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"O World-God, give me Wealth!" the Egyptian cried.

His prayer was granted. High as heaven behold

Palace and Pyramid; the brimming tide Of lavish Nile washed all his land with gold.

Armies of slaves toiled ant-wise at his feet, World-circling traffic roared through mart and street,

His priests were gods, his spice-balmed kings enshrined

Set death at naught in rock-ribbed charnels deep.

Seek Pharaoh's race to-day, and ye shall find

Rust and the moth, silence and dusty sleep.

"O World-God, give me Beauty!" cried the Greek.

His prayer was granted. All the earth be

came

Plastic and vocal to his sense; each peak, Each grove, each stream, quick with Promethean flame,

Peopled the world with imaged grace and light.

The lyre was his, and his the breathing might

Of the immortal marble, his the play Of diamond-pointed thought and golden tongue.

Go seek the sunshine race. Ye find to-day A broken column and a lute unstrung.

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I come not here to talk. Ye know too well
The story of our thraldom. We are slaves!
The bright sun rises to his course, and lights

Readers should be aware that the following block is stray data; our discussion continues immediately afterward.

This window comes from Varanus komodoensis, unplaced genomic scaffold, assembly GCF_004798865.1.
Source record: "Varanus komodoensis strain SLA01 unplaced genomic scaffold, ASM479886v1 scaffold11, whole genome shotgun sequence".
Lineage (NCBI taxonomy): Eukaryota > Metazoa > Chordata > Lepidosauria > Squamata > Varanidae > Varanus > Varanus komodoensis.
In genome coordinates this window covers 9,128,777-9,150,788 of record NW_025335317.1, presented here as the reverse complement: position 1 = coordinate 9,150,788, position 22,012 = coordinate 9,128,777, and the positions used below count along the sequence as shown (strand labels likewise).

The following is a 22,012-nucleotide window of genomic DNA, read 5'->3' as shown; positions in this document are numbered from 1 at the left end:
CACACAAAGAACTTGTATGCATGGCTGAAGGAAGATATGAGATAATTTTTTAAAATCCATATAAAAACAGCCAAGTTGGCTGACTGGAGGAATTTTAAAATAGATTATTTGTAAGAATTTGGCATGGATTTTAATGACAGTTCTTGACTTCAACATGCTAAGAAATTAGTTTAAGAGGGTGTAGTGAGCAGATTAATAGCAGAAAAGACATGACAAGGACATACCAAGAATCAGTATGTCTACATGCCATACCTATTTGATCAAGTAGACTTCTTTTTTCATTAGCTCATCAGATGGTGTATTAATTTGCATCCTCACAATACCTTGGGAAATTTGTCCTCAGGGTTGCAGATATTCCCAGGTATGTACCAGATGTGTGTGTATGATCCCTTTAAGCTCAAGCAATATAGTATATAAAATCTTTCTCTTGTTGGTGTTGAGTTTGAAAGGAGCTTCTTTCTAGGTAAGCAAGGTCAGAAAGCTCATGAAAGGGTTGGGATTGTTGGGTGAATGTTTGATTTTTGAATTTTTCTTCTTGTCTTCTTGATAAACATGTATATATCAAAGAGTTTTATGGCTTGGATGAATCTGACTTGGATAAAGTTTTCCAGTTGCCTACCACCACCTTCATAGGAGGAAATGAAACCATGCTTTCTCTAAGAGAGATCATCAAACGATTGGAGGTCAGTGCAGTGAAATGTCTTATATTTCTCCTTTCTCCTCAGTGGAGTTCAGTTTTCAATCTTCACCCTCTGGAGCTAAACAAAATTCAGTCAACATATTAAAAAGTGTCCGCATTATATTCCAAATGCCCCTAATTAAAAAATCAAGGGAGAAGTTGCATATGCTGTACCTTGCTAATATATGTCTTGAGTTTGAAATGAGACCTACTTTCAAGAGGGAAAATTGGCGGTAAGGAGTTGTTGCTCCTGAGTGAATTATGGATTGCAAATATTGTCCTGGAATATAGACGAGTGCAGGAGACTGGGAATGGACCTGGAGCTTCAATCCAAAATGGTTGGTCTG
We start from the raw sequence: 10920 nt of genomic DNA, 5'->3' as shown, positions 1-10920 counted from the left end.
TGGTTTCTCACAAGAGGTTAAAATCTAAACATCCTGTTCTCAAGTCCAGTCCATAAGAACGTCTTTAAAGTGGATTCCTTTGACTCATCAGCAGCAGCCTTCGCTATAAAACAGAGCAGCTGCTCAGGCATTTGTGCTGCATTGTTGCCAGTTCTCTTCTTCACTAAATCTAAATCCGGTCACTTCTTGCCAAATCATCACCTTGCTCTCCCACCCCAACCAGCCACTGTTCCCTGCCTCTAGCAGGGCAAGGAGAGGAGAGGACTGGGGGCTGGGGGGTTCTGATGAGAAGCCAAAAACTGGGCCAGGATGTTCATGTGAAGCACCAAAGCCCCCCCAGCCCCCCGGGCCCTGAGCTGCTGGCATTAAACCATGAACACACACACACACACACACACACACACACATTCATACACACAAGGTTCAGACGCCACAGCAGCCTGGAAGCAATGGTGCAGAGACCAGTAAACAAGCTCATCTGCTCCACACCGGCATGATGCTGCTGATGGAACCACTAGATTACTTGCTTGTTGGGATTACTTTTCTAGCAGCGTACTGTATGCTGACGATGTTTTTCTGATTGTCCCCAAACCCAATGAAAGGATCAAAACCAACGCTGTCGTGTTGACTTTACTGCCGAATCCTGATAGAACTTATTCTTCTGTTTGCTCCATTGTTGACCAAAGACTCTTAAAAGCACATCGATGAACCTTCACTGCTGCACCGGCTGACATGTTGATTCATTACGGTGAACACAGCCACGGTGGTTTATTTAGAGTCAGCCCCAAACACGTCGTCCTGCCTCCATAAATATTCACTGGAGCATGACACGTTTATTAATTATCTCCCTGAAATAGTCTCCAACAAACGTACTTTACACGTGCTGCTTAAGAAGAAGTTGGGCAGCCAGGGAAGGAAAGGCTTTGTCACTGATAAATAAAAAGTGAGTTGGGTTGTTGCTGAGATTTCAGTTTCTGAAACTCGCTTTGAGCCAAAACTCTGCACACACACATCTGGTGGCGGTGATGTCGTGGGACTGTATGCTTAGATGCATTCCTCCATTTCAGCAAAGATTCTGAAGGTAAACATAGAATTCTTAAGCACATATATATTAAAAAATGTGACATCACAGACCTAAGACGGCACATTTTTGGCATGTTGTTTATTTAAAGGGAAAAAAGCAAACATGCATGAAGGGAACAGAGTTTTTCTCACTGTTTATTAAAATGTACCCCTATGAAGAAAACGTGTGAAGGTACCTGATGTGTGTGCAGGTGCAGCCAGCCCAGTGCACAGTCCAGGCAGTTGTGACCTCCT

A race of slaves! he sets, and his last beam
Falls on a slave! Not such as, swept along
By the full tide of power, the conqueror leads
To crimson glory and undying fame,
But base, ignoble slaves!-- slaves to a horle
Of petty tyrants, feudal despots; lords
Rich in some dozen paltry villages,
Strong in some hundred spearmen, only great
In that strange spell, - a name! Each hour,
dark fraud,

Or open rapine, or protected murder,
Cries out against them.
But this very day

An honest man, my neighbor (pointing to PAthere he stands,

OLO), Was struck

wore

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The badge of Ursini! because, forsooth,
He tossed not high his ready cap in air,
Nor lifted up his voice in servile shouts,
At sight of that great ruffian ! Be we men,
And suffer such dishonor? men, and wash not
The stain away in blood? Such shames are com

mon.

I have known deeper wrongs. I, that speak to ye.
I had a brother once, a gracious boy,
Full of all gentleness, of calmest hope,
Of sweet and quiet joy; there was the look
Of Heaven upon his face which linners give
To the beloved disciple. How I loved
That gracious boy! younger by fifteen years,
Brother at once and son ! He left my side;
A summer bloom on his fair cheeks, a smile
Parting his innocent lips. In one short hour
The pretty, harmless boy was slain! I saw
The corse, the mangled corse, and then I cried
For vengeance ! Rouse ye, Romans! Rouse

ye, slaves!

Have ye brave sons? Look in the next fierce brawl

To see them die! Have ye fair daughters?— Look
To see them live, torn from your arms, distained,
Dishonored; and, if ye dare call for justice,
Be answered by the lash! Yet this is Rome,
That sat on her seven hills, and from her throne
Of beauty ruled the world! Yet we are Romans !

Why, in that elder day, to be a Roman

Was greater than a king! And once again
Hear me, ye walls, that echoed to the tread
Of either Brutus !- - once again, I swear,
The eternal city shall be free; her sons shali
walk with princes.

MARY RUSSELL MITFORD